Pinball champion Robert Gagno says having autism has made him a better player. But it’s also true that playing pinball has helped him live with autism.
When Robert Gagno plays pinball at his local arcade a crowd usually gathers to watch. The Canadian, who lives near Vancouver in British Columbia, has such control he can make each metal ball last up to an hour. He regularly smashes machine records, typing R E G – Robert Emilio Gagno – in the roll of honour.
“If I’m just playing for fun I can play safe shots over and over again. Along the way I figure out which shots score the most points,” the 27-year-old says.
He bends almost horizontally over the machine, bouncing the ball delicately between the flippers, before sending it high up the playfield.
Each hit generates a flurry of electronic noises and flashing lights that reflect off his glasses. Robert, who has autism, says this is what first attracted him to the game.
His father, Maurizio, remembers the day it all began.
“I took him out for a hamburger when he was five,” he says. “There was a pinball machine in the corner and he was much more interested in that than the food. My wife Kathy and I realised we could actually sit and relax for a bit while Robert played.”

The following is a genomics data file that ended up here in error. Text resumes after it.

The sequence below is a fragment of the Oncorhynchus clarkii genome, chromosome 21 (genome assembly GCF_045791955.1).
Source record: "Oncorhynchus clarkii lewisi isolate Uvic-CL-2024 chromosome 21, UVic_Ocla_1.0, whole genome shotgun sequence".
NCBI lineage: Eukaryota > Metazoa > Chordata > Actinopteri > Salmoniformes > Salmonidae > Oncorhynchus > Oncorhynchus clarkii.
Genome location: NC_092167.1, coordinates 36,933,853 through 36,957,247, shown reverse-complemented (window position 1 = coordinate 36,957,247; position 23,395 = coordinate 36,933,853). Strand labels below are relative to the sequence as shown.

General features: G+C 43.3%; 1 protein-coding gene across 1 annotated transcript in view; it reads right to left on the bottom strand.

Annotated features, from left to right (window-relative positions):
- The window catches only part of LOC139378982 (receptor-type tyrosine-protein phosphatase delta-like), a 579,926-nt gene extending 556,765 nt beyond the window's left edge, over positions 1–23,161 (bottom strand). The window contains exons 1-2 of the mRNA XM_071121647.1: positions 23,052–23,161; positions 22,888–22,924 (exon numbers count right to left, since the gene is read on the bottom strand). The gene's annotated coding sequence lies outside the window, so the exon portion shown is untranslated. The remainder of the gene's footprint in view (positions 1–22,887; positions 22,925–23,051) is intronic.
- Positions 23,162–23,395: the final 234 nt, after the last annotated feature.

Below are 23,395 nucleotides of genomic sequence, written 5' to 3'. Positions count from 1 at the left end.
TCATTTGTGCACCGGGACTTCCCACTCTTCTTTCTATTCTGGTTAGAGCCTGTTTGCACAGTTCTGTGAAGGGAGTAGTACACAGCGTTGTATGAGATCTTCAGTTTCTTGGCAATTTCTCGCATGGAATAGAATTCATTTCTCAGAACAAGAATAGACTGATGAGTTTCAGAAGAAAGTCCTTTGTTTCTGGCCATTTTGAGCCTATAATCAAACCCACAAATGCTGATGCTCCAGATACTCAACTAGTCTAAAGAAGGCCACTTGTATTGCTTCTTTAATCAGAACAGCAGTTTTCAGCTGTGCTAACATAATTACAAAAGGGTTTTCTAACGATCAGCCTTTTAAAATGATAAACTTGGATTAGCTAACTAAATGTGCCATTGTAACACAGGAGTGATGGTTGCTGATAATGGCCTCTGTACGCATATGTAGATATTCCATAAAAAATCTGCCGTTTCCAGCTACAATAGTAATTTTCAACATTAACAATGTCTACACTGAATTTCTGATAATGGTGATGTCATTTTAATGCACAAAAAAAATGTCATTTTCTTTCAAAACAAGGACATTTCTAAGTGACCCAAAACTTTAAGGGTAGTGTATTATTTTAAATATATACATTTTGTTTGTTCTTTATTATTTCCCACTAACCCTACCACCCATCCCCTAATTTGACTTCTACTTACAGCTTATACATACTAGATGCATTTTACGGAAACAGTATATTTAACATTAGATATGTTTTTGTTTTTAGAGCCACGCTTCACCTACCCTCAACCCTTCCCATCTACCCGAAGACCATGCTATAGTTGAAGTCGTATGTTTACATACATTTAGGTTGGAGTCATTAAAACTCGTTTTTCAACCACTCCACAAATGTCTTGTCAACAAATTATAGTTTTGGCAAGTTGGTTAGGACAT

Kathy noticed her son was “different” early on. He was fascinated by Exit signs, liked to spin in circles and often cried and screamed in parent and toddler groups.
“The word autism was first mentioned when Robert was three,” Kathy says.
“It wasn’t well known back then. The library books I found blamed bad mothering, which made no sense to me.”
Robert took longer than usual to learn to speak and his words would come out in a jumbled order. He became frustrated when he couldn’t be understood and remembers feeling like he didn’t fit in.
“He was a sweet and funny kid but he needed a lot of supervision. We were always open about his struggles to other kids saying things like, ‘Sometimes it may not seem like it but he is really happy to play near you,'” Kathy says.
Pinball provided a sanctuary from an often confusing world. His parents bought him his own machine, called Whirlwind, when he was 10 years old and he dedicated hours each day to improving his skills. They now have a dozen machines in their garage in Burnaby, outside Vancouver.
As Robert’s playing improved so too did his confidence. He began to play at outdoor venues such as bowling alleys.
“It’s helped with things like turn-taking, sportsmanship and making small talk and it’s certainly boosted his self-esteem,” Kathy says.
It has also provided opportunities to make friends.
“I like playing with other people in leagues. There are good players in Vancouver and it is fun to try and beat each other’s scores, or show new players how to play the game,” he says.
Robert took up competitive pinball when he was 19. Today he is Canada’s top player and ranks among the top 10 in the world.
He thinks having autism has boosted his game.
“I find I can focus on one thing for a long time and I have a strong visual memory. So I only have to play a machine once to remember it,” he says.